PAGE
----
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The progress perception-gap

I just had this experience myself again. I was finishing an article, and it reminded me that this feeling is a part of the academic writing process that is a real challenge for new writers… as well as for us old hands!

Way back in 2013, I wrote about The different stages of the writing process where I said:

doing a PhD was like climbing a really high mountain.  And the final editing and proofing stages were like descending the mountain while wearing rollerskates.

The different stages of the writing process

I even drew a picture to explain what I meant:

Going up the mountain is slow, coming down is fast
The First Full Draft Summit by Katherine Firth

From the outside, and judging by chronological time, I would say this perception still holds true. It generally takes 2.5+ years (FTE) to get to a full first draft, and then 2-6+ months to get it polished and ready to submit—that’s for people I would categorise as fast, but the proportions can be scaled to fit your project. The last few months do not in a way take as long as the first few years! But it can feel like it does!

Subjectively, the final stages of a writing project often feel the most ‘stuck’, boring and slow. Why is that?

First of all, brains love novelty and find new stuff fun. While you are writing a draft for the first time, it’s all new to you and your brain. When you are revising the full draft, you end up going over and over and over the same words and material, so your brain is likely to get bored.

By the time you feel your thesis is ‘done’, you are really ready for the next exciting adventure. But you will have had to delay the fun for weeks and months. That time drags like the days before Christmas did back when you were a kid.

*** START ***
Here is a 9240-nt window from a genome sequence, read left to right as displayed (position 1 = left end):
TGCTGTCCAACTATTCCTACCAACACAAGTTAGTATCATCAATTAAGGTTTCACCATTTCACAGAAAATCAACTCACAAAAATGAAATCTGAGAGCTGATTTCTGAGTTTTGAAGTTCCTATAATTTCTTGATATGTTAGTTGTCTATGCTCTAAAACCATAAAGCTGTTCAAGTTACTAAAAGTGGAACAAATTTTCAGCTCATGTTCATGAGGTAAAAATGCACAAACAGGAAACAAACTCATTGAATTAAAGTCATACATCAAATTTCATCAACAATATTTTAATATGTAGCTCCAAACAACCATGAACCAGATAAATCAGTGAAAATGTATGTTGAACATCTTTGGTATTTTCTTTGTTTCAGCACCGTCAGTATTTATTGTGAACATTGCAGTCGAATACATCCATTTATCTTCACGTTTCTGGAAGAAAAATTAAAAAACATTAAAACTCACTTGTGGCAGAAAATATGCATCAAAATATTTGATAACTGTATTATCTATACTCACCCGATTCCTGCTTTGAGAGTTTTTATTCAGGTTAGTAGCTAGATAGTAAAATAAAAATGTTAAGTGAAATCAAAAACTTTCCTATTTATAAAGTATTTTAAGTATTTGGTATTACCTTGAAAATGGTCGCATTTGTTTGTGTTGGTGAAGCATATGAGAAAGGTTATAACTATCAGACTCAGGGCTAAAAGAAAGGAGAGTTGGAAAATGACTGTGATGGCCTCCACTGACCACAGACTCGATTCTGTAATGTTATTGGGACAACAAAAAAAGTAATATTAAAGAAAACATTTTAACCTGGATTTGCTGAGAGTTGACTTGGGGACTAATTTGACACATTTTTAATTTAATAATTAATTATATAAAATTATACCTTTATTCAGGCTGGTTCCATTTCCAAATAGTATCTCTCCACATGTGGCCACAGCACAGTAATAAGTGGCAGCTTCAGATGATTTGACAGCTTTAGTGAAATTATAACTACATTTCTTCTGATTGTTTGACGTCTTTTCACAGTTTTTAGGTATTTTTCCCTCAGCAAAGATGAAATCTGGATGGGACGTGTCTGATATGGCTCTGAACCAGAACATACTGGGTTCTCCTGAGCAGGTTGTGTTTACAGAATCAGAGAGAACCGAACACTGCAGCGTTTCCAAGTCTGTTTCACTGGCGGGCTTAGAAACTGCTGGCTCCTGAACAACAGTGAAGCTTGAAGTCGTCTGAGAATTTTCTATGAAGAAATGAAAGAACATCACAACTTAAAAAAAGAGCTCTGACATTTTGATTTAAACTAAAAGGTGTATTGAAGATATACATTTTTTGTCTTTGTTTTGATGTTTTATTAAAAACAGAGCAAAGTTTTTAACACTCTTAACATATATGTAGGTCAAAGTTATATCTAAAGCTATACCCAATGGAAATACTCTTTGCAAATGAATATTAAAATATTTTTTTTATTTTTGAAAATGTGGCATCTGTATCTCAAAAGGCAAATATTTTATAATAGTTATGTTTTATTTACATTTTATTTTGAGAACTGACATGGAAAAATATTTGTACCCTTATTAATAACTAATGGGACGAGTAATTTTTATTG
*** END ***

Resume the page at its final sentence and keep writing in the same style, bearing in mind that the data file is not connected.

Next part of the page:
At the same time, it’s likely you’re feeling a bit nervous about what will happen after you submit your work. Maybe the examiners won’t like it, maybe they won’t understand it, maybe they will think it’s not good enough. These are reasonable fears, and recognising them will help you improve your work to reduce the chances of it happening. But it still might happen, and dreading something also makes it feel like time has slowed down.

Both the excitement and the dread lead you to be in a heightened state (we might even call it stress) where you are poised to react and save the day. Finishing a thesis is high stakes, so being a bit stressed is natural and even helpful. So also try to take some moments for recovery and refuelling your sleep and social energy buckets

At the same time, edits require careful, word by word, plodding exact focus. When you are grappling with ideas, slapping down a shitty first draft, or pouring out a section in a state of flow, it feels fast and… well… flowing. But copy editing and formatting tasks are often slow and boring.

But if you look back over the project, you’ll see that the end is fast approaching.

I just completed a fully read-through looking for repeated words. We’ve been thinking about this topic for a good decade and a half, decided it was out of scope for a book we published 7 years ago, started working towards it about 5 years ago, my co-author had written about 2/3 of it in 2018-19, I started writing my parts in January 2021. And yes the final stage has felt slow and painstaking, but it actually has only been about 2 or 3 weeks. That’s a blink of an eye compared to the enormous mountain we climbed to get here.

This is an extreme example, which is partly why it was so obvious that there was a gap between my perceptions and my reality. The irony of feeling that the article would never get finished, while actually being just a few days from submission, was just too acute.

There were lots of times I maybe should have had that feeling in the last 7+ years–if only writing emotions matched our external progress markers! It’s okay to feel your weird writing emotions. But do also take a moment to step back sometimes and see how you are actually progressing. If the two don’t match, that can be a relief, or a chance to adjust.

Whatever you feel, keep plodding one foot in front of the other or whizzing down the mountain towards your writing goals. I know you can do it, even if your journey is as long and tangled as it was for my article.

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